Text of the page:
In Swang v. Hauser, 288 Minn. 306, 309, 180 N.W.2d 187, 190 (1970), we applied this "single act" exception, holding the plaintiffs' claim for technical assault and battery stemming from allegedly unauthorized surgery was barred by the two-year statute of limitations despite the fact the physician-patient relationship continued within two years of commencement of the suit. We reasoned that "[t]he alleged tort was a single act of surgery * * *; that is, it was complete at that precise time, for no continued course of treatment could either cure or relieve it." Id. Similarly, in Murray v. Fox, 300 Minn. 373, 376-77, 220 N.W.2d 356, 358-59 (1974), we held a patient's claim for malpractice, alleging the physician was negligent in deciding upon and undertaking surgery, was barred by the statute of limitations despite other treatment within two years because the event of alleged malpractice irrevocably occurred on the date of surgery and the statute of limitations began to run on that date.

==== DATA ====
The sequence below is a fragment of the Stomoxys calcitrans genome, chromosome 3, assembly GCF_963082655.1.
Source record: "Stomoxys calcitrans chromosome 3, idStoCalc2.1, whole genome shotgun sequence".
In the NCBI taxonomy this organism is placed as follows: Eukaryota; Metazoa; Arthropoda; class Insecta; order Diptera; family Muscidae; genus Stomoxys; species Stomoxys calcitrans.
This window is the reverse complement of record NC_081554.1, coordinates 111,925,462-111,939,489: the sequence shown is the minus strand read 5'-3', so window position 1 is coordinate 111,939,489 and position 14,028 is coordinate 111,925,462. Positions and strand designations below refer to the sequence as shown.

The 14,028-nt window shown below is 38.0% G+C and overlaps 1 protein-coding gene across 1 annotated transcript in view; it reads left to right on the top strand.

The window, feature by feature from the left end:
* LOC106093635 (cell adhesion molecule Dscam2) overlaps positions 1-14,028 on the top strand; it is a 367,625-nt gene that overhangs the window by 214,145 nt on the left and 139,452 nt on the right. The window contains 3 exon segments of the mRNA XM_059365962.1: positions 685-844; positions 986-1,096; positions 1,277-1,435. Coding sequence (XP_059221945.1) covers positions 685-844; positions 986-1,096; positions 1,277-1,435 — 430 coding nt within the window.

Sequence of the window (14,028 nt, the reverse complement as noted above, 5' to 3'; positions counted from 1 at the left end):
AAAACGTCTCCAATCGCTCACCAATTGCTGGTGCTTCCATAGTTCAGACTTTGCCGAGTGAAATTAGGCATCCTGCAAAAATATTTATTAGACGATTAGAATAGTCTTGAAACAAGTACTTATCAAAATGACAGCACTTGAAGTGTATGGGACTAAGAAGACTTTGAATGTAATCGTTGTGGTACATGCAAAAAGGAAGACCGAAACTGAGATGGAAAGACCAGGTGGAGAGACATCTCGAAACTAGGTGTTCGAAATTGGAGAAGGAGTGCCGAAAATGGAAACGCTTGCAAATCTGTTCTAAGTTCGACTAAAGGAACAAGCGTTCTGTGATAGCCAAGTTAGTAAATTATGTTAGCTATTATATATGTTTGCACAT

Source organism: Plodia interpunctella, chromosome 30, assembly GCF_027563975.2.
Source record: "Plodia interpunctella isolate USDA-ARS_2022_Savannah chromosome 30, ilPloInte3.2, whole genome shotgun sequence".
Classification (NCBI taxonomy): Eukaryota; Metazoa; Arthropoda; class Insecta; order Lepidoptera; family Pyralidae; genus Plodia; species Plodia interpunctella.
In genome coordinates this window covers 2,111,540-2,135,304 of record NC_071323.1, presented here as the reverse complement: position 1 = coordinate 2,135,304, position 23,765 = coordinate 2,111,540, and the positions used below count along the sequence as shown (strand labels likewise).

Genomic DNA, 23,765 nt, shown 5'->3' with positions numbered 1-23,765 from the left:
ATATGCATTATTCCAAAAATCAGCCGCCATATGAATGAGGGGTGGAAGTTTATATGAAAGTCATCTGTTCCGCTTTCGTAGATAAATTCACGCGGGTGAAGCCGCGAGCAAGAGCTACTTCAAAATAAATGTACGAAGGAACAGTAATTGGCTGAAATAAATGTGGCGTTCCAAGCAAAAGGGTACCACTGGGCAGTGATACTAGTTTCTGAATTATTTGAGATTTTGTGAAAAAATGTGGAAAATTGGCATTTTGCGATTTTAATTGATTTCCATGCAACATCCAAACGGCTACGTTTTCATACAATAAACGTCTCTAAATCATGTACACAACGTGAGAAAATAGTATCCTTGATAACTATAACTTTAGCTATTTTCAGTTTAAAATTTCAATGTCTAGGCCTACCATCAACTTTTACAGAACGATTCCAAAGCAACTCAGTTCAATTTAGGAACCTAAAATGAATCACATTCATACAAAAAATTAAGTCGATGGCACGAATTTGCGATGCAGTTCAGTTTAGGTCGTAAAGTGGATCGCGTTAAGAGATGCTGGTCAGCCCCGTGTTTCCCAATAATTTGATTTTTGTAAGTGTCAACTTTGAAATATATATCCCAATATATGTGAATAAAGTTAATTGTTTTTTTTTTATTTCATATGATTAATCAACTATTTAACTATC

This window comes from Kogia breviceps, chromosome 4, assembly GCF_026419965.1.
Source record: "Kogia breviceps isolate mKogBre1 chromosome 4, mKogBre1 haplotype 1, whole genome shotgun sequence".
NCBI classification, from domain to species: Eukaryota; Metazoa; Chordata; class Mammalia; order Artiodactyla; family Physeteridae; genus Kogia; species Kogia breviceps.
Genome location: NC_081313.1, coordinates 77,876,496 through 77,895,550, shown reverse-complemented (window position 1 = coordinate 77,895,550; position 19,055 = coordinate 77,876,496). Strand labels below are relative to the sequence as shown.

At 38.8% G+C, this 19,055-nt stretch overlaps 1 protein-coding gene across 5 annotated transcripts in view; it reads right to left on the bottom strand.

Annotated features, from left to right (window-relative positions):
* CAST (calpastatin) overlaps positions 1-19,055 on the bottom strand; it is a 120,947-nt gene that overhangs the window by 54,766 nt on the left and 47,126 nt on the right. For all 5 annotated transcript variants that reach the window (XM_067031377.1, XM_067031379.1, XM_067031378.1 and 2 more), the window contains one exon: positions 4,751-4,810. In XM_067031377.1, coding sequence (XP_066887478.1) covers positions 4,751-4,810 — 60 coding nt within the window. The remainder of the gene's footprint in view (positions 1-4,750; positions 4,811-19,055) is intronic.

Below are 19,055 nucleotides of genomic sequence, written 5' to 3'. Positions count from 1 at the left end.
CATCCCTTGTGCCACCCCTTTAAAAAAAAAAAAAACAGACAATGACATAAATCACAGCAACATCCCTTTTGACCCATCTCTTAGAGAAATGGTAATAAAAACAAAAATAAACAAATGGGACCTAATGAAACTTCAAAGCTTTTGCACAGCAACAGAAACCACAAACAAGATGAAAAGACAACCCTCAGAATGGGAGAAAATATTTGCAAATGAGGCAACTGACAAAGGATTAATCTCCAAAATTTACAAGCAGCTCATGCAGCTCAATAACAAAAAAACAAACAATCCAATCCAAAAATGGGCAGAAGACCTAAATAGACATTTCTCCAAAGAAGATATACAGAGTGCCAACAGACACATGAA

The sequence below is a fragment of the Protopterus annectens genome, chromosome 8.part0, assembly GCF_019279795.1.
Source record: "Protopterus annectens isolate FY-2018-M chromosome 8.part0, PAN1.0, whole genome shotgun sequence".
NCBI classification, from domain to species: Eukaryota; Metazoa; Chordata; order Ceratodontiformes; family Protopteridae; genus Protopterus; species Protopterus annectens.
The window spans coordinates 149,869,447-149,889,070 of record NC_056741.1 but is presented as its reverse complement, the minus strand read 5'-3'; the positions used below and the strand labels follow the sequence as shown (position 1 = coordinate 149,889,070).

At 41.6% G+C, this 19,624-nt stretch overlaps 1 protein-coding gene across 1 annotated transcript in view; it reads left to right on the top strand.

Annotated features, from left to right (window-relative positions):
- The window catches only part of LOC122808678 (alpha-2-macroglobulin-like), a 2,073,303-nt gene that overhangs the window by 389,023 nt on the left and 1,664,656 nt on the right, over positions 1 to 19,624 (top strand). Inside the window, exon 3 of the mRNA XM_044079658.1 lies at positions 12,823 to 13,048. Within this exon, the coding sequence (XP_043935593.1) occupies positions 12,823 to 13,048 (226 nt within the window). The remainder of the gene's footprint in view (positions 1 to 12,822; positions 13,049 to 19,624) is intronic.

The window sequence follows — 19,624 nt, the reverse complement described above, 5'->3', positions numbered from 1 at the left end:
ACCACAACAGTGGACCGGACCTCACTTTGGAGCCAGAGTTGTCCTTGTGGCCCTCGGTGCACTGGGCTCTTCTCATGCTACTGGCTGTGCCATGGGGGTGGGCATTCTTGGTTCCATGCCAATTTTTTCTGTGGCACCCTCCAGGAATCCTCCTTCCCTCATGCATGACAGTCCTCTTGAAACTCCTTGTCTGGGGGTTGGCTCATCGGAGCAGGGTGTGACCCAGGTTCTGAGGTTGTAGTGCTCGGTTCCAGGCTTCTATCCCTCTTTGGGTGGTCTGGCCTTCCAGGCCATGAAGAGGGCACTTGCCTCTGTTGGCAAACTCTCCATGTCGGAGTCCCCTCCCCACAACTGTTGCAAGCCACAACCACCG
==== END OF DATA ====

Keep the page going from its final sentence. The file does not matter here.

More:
Offerdahl's claim similarly falls outside the general termination of treatment rule. Her claim alleges the University was negligent in failing to disclose to her the risks associated with the insertion of the Copper-7 IUD, and in failing to advise her that the Copper-7 IUD manufacturer recommended against inserting the IUD in patients, such as Offerdahl, who had a history of Pelvic Inflammatory Disease. Thus, Offerdahl's claim rests solely upon a single act or omission by the University in 1977, when the University physician inserted the Copper-7 IUD without informing Offerdahl of the risks.